Reviewed by Ken Fox

Actor-director Clark Gregg (The New Adventures of Old Christine) takes a shot at adapting Chuck Palahniuk's riotous fourth novel about sex addiction, despair and historical theme parks. It's no FIGHT CLUB -- how could it be? -- but fine performances from Sam Rockwell and Brad William Henke deserve some passing attention.

Victor Mancini (Rockwell) is a self-acknowledged sex addict who depends upon the sweet but fleeting oblivion of his orgasms to escape the grim absurdities of his day-to-day life. His mentally ill mother, Ida (Angelica Huston), a troubled free spirit with whom Victor spent a bizarre, nomadic childhood, is suffering from dementia and rarely recognizes her only son when he comes to visit her in the pricey St. Anthony's constant care facility. Mistaking him for a lawyer acquaintance, Ida admits how disappointed she is in Victor. Once a promising med student (unbeknownst to her, Victor dropped out in order to get a job and keep her out of the state hospital), Victor is now a mere "tour guide." Victor is quick to point out that he's actually a "historical interpreter" -- breeches and all -- at an early American restoration village alongside his best friend and fellow addict, Denny (Brad William Henke). Together, Victor and Denny attend a 12-step program but with little visible success: Denny is still a compulsive masturbator and Victor is having sex with the woman (Paz de la Huerta) he's supposed to be sponsoring. In addition to random sex acts with virtual strangers, Victor achieves momentary, hit-and-run intimacy through a bizarre stunt he learned as a young boy: While eating in public, he'll intentionally choke on his food hoping the right person will embrace him from behind and give him the Heimlich maneuver. If he's lucky, his savior will also fuss over him once the food has been dislodged and treat him like a baby, even if only for a moment. Victor's random acts of intimacy threatens to get serious when Dr. Paige Marshall (Kelly Macdonald), a beautiful new doctor at St. Anthony's, suggests a radical, if not exactly legal way of reversing Ida's condition: If Victor will successfully impregnate her, she could use the fetal tissue to conduct her own stem-cell therapy. But for the first time in as long as he can remember, Victor can't perform. The reason? Deep down he knows he has to escape his mother once and for all. Plus he's in love.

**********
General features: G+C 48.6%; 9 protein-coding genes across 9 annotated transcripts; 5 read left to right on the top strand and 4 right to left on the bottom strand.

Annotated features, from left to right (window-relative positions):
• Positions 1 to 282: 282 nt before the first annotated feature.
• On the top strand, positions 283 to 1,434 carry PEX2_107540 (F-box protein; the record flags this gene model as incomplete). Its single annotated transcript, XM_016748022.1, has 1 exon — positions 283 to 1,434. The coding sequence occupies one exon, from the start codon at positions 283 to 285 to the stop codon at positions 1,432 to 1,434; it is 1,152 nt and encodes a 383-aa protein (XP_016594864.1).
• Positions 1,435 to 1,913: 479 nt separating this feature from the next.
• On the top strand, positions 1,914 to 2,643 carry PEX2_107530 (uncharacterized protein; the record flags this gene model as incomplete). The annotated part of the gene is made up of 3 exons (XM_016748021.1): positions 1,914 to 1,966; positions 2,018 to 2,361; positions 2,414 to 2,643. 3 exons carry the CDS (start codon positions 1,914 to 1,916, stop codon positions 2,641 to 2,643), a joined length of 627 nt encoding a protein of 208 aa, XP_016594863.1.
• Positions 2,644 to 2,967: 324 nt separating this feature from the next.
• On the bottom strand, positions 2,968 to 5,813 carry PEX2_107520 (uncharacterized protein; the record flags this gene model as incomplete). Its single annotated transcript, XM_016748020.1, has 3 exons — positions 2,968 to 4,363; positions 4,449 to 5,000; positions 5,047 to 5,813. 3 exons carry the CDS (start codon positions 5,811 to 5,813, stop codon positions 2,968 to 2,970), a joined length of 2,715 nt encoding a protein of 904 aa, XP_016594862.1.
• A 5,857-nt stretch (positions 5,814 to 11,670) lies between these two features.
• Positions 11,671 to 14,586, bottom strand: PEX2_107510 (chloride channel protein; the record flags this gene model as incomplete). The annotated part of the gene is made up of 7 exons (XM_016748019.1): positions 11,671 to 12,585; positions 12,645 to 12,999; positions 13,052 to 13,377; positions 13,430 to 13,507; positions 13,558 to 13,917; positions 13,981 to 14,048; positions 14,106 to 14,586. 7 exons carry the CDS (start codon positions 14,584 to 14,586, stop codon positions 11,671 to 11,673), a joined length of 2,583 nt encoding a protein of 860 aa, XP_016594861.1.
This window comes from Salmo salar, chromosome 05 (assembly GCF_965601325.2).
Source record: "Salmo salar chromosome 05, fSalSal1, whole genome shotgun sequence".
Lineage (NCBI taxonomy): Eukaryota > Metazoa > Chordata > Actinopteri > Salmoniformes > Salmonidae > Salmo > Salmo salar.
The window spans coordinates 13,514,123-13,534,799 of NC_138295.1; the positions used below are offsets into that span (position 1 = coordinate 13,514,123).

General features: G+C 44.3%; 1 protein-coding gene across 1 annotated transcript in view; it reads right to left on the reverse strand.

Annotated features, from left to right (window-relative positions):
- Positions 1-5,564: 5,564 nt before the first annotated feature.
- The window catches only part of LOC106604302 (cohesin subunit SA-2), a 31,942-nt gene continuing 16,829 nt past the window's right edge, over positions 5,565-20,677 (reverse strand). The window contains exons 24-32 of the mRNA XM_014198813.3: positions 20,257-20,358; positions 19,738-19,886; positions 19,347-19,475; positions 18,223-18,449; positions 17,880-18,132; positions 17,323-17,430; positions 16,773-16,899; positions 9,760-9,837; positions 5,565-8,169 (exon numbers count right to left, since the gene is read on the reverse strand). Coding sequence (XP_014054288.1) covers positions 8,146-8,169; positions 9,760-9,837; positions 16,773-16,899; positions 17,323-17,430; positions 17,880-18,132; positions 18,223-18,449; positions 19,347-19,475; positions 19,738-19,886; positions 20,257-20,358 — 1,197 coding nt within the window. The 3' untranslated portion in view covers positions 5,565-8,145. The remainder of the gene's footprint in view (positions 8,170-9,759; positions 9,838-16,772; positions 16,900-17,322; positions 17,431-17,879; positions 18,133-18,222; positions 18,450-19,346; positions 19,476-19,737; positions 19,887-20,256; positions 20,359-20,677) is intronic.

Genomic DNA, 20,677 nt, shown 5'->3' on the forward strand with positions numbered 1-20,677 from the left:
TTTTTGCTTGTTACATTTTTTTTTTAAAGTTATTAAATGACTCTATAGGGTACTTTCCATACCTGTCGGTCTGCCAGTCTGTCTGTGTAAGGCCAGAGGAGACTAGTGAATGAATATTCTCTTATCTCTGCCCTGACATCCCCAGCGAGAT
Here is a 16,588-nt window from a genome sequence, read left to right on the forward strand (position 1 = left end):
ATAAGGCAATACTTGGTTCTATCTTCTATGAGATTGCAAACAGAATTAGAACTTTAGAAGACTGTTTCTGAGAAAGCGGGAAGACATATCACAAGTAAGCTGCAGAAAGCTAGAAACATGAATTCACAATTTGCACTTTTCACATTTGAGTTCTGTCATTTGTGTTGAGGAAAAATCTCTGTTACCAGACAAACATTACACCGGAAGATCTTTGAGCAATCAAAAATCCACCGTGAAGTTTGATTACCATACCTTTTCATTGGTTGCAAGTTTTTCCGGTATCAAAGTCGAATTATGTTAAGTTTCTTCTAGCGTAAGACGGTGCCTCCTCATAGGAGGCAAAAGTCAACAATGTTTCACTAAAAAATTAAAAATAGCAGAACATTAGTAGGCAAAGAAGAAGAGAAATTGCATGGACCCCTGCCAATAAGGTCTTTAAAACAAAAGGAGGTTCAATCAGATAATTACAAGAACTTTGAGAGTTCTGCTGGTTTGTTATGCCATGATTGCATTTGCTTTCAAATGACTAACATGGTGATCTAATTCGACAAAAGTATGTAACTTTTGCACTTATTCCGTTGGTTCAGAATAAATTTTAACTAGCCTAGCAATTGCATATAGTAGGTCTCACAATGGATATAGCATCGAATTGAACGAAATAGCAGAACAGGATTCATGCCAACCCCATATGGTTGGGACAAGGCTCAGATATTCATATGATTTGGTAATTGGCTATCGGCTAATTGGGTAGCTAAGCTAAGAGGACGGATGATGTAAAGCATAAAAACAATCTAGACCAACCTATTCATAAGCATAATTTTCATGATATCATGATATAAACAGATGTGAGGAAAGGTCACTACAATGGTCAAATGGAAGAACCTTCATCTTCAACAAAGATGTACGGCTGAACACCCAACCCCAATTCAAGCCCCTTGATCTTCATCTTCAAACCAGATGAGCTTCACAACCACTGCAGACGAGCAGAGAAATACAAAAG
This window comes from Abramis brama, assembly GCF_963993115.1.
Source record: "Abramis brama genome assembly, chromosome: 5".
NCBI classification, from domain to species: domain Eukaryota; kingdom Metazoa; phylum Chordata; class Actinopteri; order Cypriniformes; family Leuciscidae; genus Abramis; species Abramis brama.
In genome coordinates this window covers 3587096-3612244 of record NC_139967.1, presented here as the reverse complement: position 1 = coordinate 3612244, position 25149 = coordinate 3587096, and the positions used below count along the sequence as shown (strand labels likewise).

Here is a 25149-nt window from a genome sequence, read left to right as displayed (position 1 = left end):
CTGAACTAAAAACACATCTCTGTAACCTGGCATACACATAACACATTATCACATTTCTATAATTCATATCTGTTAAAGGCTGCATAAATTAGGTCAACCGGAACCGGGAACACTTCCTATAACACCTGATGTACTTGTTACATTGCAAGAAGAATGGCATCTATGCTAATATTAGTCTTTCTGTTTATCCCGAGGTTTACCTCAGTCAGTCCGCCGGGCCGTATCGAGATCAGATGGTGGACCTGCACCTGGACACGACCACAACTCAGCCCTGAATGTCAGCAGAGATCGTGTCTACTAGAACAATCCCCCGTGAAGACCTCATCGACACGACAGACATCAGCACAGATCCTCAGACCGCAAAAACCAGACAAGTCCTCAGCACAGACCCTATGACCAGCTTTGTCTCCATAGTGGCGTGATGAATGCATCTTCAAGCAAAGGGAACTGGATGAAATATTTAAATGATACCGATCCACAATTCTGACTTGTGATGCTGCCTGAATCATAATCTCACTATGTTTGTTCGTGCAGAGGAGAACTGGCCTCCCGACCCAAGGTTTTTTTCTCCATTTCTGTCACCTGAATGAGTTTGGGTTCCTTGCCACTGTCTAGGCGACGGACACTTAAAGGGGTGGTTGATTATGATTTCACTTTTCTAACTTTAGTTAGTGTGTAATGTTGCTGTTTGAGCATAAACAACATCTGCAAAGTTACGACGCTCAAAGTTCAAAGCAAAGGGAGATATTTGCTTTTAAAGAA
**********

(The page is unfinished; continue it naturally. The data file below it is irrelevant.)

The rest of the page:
Like the novel itself, Gregg's screenplay is filled with portentous observations ("You can't fool people into loving you") and ideas that aren't entirely digested: There's a ridiculous subplot involving Dr. Paige's belief that Victor's real father might in fact be Jesus Christ. In addition to repetitive, unimaginatively executed flashbacks to Victor's childhood, there's also a bewildering amount of hackneyed wisdom (real transformation comes not from being loved, but one's ability to love, no matter how difficult) that's meant to be taken at face value. It all makes for a mushy, stick center that leaves one longing for FIGHT CLUB's cool, hard shell.